CFHS code : PL374
Parish : St Paul
Inscription : In Loving Memory of WILLIAM EDMUND CURREY Sometime Fellow of Trinity College Cambridge and one of HM Inspectors of School born at Lismore 10 Dec 1840 died at Cambridge 3 Dec 1908 This cross was erected by his widow
Monument : Celtic cross/Kerb stones
Above information amended from Cambridge Family History Society Survey
This sturdy cross and kerb stones, in the parish area of St Paul, are hidden in ivy and bramble 3 rows west of the central path and about half way between the south path and the north boundary of the parish. The inscription is very clear but partially obscured by a tree trunk.
In Loving Memory of WILLIAM EDMUND CURREY Sometime Fellow of Trinity College Cambridge and one of H M’s Inspectors of Schools.
Born at Lismore 10 Dec 1840 died at Cambridge 3 Dec 1908
This cross was erected by his widow
William Edmund Currey (10 December 1840 – 3 December 1908)
William was born at Lismore Castle, Lismore in County Waterford in Ireland. He was the eldest son of Francis Edmund (1814-1896) and Anna (1820-1890) Currey. Francis Currey was a Cambridge graduate and barrister, who worked as a land agent for the Duke of Devonshire from 1839 onwards. He worked at the Duke’s home at Lismore Castle, and was considered a key influencer during the Great Irish famine (1845-1849). The failure of the potato crop in 1845 put the whole country under great pressure, and Francis Currey was said to have run the Lismore estate with efficiency, kindness and justice. The Duke of Devonshire was regarded a good landlord as a result, and Francis Currey ensured that there were generous contriubtions to the relief schemes. Francis also managed the extensive building work that took place at the castle during the 1850’s, when the castle was remodelled by Sir Joseph Paxton. When he died he was commemorated by a stained glass window in Lismore’s St. Carthage Cathedral, for his impact on the community.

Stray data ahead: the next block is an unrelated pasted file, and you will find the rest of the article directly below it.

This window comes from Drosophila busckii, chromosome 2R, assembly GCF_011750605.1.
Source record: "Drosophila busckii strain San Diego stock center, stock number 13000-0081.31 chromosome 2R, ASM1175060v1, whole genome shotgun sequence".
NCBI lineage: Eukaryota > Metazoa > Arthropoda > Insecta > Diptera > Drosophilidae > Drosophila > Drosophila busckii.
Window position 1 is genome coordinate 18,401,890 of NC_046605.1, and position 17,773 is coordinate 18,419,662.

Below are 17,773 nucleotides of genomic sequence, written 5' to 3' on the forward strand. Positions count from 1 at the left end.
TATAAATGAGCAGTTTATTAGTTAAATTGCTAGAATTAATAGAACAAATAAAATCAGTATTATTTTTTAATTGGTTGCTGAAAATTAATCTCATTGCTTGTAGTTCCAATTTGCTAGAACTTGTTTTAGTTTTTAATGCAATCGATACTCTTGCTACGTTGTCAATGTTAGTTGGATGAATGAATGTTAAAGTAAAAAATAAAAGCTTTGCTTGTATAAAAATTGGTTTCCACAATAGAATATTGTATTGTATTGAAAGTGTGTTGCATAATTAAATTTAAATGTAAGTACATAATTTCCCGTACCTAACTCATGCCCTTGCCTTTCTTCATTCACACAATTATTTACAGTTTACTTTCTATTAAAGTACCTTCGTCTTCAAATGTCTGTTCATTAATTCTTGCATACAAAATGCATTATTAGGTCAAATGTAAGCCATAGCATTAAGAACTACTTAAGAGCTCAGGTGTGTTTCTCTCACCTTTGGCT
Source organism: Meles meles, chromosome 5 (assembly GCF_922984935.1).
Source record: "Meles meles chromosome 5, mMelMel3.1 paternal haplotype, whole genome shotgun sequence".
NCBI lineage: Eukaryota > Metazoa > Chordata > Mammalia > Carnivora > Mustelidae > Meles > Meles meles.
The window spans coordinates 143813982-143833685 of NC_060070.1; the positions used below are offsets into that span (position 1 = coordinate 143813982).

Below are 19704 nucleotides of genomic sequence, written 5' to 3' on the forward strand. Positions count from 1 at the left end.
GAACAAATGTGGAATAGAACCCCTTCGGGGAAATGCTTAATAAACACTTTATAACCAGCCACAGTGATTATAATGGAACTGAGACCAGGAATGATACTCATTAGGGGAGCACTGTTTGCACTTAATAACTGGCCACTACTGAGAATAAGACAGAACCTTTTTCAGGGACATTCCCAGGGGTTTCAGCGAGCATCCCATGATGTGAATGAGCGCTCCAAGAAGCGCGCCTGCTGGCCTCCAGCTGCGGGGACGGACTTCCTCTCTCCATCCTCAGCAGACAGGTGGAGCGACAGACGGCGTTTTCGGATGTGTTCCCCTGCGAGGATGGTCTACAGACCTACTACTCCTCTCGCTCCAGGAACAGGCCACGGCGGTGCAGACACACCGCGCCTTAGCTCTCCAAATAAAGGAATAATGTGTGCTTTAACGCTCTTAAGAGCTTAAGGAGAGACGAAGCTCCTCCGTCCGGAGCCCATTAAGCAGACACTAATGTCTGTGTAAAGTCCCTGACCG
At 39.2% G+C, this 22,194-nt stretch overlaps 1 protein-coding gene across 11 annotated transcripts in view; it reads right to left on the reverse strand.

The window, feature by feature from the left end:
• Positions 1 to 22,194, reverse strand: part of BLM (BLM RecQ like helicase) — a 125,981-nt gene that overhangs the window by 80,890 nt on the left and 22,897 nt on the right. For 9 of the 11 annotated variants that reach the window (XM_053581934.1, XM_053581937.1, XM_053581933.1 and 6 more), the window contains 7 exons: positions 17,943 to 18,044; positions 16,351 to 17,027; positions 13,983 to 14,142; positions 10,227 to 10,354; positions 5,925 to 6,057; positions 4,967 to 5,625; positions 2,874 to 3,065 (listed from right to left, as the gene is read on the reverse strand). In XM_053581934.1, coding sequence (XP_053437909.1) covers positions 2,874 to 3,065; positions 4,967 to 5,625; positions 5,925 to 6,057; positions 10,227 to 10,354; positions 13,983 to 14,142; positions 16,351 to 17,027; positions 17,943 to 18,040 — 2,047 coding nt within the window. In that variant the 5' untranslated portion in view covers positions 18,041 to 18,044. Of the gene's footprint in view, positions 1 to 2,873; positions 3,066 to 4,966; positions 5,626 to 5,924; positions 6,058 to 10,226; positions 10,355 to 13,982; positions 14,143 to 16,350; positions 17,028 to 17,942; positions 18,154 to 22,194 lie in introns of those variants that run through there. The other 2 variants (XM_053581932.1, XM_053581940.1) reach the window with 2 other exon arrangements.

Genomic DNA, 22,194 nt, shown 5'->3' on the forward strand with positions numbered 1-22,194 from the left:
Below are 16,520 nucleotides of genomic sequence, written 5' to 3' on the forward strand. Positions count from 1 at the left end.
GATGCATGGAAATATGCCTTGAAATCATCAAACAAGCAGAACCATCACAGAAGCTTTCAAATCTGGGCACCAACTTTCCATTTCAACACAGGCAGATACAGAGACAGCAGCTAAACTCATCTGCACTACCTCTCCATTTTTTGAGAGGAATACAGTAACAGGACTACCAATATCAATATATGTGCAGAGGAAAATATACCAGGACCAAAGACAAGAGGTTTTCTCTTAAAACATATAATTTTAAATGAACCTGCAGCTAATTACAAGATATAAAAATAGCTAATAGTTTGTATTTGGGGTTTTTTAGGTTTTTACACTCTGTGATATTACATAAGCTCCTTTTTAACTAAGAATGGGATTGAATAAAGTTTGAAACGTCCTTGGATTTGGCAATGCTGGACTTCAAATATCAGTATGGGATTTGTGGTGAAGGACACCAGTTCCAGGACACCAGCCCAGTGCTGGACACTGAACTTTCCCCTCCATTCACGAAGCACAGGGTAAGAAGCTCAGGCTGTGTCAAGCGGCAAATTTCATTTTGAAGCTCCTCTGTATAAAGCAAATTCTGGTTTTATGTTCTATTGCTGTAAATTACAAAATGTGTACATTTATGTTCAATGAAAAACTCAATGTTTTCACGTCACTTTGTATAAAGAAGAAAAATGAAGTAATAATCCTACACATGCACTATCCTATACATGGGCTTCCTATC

William Currey went to Harrow School, and then to Trinity College Cambridge in 1858. He got his BA in 1863, and his MA in 1866. He worked at Trinity College as a Tutor from 1866-1871. In April 1871 he was made an Inspector of Schools. He married Emma Jane Bennett (1849-c.1936) on 20 May 1871. The couple lived at Park Street in Towcester (1881) and then at 77 Warwick Road in Kensington (at least 1891-1899). They do not appear to have had any children.
By 1901 the couple had moved back to Cambridge and were living at Mostyn House on Brooklands Avenue, with a cook and parlourmaid. On the 1901 census William’s occupation is recorded as ‘one of H.M Inspectors of Schools’. He died aged 67 years old at his home at Romsey House, Mill Road. His probate records document him as ‘Chief Inspector of schools Eastern Division’.
Cambridge Alumni Database
Lismore Castle/Chatsworth House information
by Claire Martinsen
[If you have any further information about this person, please contact us at Friendsofmillroadcemetery@gmail.com]